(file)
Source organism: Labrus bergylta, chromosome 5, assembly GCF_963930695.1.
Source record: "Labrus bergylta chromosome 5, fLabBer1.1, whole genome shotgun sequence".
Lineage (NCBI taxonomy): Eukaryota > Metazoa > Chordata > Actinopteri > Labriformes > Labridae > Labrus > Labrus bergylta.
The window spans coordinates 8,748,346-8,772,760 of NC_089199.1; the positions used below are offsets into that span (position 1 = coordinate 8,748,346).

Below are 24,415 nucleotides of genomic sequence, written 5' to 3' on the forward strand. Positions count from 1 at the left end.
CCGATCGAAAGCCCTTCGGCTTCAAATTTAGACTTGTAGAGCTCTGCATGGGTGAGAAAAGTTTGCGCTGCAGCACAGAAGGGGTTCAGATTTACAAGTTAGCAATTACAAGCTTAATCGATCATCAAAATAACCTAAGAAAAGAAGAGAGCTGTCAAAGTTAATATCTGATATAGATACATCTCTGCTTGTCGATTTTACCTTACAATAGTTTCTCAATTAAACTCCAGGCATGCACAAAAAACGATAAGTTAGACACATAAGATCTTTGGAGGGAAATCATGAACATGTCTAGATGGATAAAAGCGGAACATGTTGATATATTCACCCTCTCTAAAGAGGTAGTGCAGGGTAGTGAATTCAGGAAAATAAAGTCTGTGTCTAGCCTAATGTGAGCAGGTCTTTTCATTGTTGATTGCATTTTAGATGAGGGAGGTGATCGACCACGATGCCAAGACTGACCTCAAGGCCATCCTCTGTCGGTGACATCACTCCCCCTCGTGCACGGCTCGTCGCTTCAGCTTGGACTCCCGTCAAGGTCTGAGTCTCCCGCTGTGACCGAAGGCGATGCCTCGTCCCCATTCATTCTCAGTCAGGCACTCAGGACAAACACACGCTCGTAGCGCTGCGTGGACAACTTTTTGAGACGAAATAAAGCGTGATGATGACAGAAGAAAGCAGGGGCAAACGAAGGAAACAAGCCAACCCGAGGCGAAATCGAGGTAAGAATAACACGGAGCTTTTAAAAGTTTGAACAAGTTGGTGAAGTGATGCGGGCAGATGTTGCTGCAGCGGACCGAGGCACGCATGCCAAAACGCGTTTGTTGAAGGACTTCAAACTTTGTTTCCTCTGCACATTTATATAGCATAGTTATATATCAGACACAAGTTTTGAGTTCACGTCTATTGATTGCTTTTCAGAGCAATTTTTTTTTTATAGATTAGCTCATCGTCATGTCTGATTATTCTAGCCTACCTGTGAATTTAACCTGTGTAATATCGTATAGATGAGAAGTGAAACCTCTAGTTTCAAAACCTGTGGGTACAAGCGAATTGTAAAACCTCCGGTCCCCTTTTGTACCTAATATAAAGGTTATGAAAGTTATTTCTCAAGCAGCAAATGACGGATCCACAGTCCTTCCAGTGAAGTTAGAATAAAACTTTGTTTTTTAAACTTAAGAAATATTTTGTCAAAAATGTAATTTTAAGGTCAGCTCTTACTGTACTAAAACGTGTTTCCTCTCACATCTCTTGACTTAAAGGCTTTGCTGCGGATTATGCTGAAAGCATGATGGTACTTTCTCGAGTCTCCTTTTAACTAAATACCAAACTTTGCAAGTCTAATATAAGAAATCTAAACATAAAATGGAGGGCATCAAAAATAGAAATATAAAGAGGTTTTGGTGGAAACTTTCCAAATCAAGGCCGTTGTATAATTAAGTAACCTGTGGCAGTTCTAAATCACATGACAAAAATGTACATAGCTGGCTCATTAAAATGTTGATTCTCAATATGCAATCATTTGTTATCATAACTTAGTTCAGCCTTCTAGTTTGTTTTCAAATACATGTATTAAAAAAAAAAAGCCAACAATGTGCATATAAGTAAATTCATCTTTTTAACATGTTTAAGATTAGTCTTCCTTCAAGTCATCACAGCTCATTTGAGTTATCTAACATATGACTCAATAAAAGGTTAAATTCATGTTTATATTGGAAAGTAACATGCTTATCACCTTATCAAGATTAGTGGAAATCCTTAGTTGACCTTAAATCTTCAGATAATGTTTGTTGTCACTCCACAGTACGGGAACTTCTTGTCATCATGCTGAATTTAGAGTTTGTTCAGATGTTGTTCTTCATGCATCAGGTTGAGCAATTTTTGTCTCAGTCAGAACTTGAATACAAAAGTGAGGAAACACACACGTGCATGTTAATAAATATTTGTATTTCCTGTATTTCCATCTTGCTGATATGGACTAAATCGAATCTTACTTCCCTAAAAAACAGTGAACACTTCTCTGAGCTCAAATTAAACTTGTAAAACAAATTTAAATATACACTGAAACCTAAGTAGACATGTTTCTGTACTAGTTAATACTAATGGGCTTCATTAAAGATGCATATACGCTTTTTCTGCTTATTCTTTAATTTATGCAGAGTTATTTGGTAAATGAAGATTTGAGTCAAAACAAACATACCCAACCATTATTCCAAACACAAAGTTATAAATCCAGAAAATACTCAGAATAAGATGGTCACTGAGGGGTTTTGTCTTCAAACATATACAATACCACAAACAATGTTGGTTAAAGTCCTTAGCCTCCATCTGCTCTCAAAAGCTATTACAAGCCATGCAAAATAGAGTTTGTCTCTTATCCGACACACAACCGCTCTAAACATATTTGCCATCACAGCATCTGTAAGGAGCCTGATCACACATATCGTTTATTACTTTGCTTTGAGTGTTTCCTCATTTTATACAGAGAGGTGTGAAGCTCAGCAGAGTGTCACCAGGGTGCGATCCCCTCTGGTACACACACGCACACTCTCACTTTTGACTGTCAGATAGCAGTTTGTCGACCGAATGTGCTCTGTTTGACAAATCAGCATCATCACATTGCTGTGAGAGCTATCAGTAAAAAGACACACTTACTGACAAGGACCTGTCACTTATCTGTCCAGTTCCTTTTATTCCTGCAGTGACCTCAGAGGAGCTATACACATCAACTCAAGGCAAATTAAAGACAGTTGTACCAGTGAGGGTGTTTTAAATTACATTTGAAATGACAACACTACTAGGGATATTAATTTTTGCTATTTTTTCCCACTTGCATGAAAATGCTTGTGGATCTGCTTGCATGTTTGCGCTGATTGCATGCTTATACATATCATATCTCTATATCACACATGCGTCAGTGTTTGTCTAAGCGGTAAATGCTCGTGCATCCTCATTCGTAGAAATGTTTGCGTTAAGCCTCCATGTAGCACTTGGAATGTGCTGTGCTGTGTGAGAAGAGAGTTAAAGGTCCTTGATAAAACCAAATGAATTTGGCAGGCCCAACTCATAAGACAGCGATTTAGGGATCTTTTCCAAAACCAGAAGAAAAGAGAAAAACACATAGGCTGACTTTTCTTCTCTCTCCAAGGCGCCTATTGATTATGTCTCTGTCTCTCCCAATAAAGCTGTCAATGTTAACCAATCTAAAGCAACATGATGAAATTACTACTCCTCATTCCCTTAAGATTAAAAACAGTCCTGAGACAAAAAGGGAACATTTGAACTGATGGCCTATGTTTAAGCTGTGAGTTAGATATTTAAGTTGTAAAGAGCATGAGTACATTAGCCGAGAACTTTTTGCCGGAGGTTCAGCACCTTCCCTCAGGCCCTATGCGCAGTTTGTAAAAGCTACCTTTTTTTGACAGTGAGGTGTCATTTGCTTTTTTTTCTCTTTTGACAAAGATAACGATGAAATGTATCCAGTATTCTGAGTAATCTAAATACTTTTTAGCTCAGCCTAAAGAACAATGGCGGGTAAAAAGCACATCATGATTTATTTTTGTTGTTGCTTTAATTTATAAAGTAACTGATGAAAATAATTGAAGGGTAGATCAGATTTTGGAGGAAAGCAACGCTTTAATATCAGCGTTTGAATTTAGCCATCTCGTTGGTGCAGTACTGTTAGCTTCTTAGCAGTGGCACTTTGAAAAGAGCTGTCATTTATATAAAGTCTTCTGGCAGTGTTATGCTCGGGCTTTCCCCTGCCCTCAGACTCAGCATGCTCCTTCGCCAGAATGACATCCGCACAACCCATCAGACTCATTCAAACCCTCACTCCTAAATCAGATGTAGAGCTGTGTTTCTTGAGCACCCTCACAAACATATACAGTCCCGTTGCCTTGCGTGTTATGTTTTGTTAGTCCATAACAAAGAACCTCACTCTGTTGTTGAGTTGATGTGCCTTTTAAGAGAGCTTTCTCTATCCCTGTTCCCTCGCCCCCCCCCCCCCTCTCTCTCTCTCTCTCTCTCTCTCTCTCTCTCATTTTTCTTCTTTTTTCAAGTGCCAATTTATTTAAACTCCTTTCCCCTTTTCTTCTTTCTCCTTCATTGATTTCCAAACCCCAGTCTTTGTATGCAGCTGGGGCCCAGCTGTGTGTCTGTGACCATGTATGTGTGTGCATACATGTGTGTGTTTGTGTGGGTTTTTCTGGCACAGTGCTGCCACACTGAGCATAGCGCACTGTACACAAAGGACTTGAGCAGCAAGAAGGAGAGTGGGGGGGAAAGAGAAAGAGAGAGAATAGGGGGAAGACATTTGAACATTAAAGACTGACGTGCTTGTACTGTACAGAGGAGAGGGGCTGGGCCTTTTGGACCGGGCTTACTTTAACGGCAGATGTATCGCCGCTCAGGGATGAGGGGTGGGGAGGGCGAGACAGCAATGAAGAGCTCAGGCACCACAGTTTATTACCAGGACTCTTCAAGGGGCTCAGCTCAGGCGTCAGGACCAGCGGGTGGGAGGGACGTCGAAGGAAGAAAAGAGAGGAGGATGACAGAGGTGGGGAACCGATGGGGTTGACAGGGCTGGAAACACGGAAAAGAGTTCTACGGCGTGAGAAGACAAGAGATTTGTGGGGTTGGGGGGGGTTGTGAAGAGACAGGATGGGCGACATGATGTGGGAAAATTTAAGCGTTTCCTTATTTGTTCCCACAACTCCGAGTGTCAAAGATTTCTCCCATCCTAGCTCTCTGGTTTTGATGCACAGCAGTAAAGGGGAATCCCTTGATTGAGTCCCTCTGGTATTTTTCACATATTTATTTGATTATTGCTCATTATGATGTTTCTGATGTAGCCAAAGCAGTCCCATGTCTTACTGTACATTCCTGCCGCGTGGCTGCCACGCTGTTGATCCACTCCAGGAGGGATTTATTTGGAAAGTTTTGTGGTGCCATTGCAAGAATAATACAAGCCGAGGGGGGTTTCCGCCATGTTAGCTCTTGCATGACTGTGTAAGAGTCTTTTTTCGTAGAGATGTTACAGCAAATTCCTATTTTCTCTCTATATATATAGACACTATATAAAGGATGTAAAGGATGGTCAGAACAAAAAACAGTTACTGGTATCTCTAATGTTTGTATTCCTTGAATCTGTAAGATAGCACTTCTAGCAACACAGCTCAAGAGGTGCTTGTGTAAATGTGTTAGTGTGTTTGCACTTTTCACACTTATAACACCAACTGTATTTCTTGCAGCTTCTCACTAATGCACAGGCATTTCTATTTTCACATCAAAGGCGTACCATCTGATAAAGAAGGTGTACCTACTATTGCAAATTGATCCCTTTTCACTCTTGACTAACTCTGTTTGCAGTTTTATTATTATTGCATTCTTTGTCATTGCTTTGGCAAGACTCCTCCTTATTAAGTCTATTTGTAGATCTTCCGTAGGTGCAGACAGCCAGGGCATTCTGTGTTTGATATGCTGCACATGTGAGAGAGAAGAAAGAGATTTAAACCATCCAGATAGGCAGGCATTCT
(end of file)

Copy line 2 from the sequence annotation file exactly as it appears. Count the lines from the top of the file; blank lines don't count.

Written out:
Source record: "Labrus bergylta chromosome 5, fLabBer1.1, whole genome shotgun sequence".